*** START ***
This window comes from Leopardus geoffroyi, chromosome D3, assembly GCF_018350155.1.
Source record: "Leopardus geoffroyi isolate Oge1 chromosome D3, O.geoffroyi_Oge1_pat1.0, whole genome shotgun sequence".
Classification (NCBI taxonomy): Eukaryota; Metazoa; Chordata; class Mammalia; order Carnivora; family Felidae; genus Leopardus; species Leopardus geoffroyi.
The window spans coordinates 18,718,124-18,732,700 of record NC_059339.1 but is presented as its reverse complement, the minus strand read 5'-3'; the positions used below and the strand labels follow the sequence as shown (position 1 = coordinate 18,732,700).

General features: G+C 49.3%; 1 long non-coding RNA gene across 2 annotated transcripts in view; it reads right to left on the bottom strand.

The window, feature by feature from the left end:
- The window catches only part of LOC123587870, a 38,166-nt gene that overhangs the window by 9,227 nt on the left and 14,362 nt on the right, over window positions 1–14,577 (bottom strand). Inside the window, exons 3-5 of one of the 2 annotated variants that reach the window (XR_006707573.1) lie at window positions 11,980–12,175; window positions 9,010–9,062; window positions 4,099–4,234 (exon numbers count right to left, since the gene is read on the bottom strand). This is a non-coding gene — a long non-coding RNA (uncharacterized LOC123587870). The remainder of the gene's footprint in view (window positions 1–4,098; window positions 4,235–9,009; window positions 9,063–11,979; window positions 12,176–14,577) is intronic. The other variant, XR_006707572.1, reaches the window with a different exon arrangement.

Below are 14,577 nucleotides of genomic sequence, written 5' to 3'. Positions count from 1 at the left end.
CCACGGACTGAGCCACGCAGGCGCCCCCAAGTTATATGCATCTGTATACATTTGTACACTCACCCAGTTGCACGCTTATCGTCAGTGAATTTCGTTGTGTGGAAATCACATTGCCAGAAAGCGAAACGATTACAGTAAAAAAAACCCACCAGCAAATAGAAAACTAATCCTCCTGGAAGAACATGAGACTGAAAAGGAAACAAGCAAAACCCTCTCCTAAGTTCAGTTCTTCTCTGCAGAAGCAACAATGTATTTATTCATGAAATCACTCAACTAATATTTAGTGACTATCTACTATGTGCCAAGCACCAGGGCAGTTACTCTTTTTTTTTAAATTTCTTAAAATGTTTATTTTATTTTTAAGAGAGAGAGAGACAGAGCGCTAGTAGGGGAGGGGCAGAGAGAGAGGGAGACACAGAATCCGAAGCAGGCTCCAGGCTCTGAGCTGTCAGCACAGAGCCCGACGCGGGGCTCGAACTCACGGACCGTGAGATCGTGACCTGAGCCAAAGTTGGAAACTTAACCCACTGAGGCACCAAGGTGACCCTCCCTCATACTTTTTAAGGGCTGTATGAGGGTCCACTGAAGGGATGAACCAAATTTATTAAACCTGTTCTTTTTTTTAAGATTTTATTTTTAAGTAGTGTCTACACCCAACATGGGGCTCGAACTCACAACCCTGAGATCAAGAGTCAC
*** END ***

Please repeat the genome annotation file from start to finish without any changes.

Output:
This window comes from Leopardus geoffroyi, chromosome D3, assembly GCF_018350155.1.
Source record: "Leopardus geoffroyi isolate Oge1 chromosome D3, O.geoffroyi_Oge1_pat1.0, whole genome shotgun sequence".
Classification (NCBI taxonomy): Eukaryota; Metazoa; Chordata; class Mammalia; order Carnivora; family Felidae; genus Leopardus; species Leopardus geoffroyi.
The window spans coordinates 18,718,124-18,732,700 of record NC_059339.1 but is presented as its reverse complement, the minus strand read 5'-3'; the positions used below and the strand labels follow the sequence as shown (position 1 = coordinate 18,732,700).

General features: G+C 49.3%; 1 long non-coding RNA gene across 2 annotated transcripts in view; it reads right to left on the bottom strand.

The window, feature by feature from the left end:
- The window catches only part of LOC123587870, a 38,166-nt gene that overhangs the window by 9,227 nt on the left and 14,362 nt on the right, over window positions 1–14,577 (bottom strand). Inside the window, exons 3-5 of one of the 2 annotated variants that reach the window (XR_006707573.1) lie at window positions 11,980–12,175; window positions 9,010–9,062; window positions 4,099–4,234 (exon numbers count right to left, since the gene is read on the bottom strand). This is a non-coding gene — a long non-coding RNA (uncharacterized LOC123587870). The remainder of the gene's footprint in view (window positions 1–4,098; window positions 4,235–9,009; window positions 9,063–11,979; window positions 12,176–14,577) is intronic. The other variant, XR_006707572.1, reaches the window with a different exon arrangement.

Below are 14,577 nucleotides of genomic sequence, written 5' to 3'. Positions count from 1 at the left end.
CCACGGACTGAGCCACGCAGGCGCCCCCAAGTTATATGCATCTGTATACATTTGTACACTCACCCAGTTGCACGCTTATCGTCAGTGAATTTCGTTGTGTGGAAATCACATTGCCAGAAAGCGAAACGATTACAGTAAAAAAAACCCACCAGCAAATAGAAAACTAATCCTCCTGGAAGAACATGAGACTGAAAAGGAAACAAGCAAAACCCTCTCCTAAGTTCAGTTCTTCTCTGCAGAAGCAACAATGTATTTATTCATGAAATCACTCAACTAATATTTAGTGACTATCTACTATGTGCCAAGCACCAGGGCAGTTACTCTTTTTTTTTAAATTTCTTAAAATGTTTATTTTATTTTTAAGAGAGAGAGAGACAGAGCGCTAGTAGGGGAGGGGCAGAGAGAGAGGGAGACACAGAATCCGAAGCAGGCTCCAGGCTCTGAGCTGTCAGCACAGAGCCCGACGCGGGGCTCGAACTCACGGACCGTGAGATCGTGACCTGAGCCAAAGTTGGAAACTTAACCCACTGAGGCACCAAGGTGACCCTCCCTCATACTTTTTAAGGGCTGTATGAGGGTCCACTGAAGGGATGAACCAAATTTATTAAACCTGTTCTTTTTTTTAAGATTTTATTTTTAAGTAGTGTCTACACCCAACATGGGGCTCGAACTCACAACCCTGAGATCAAGAGTCAC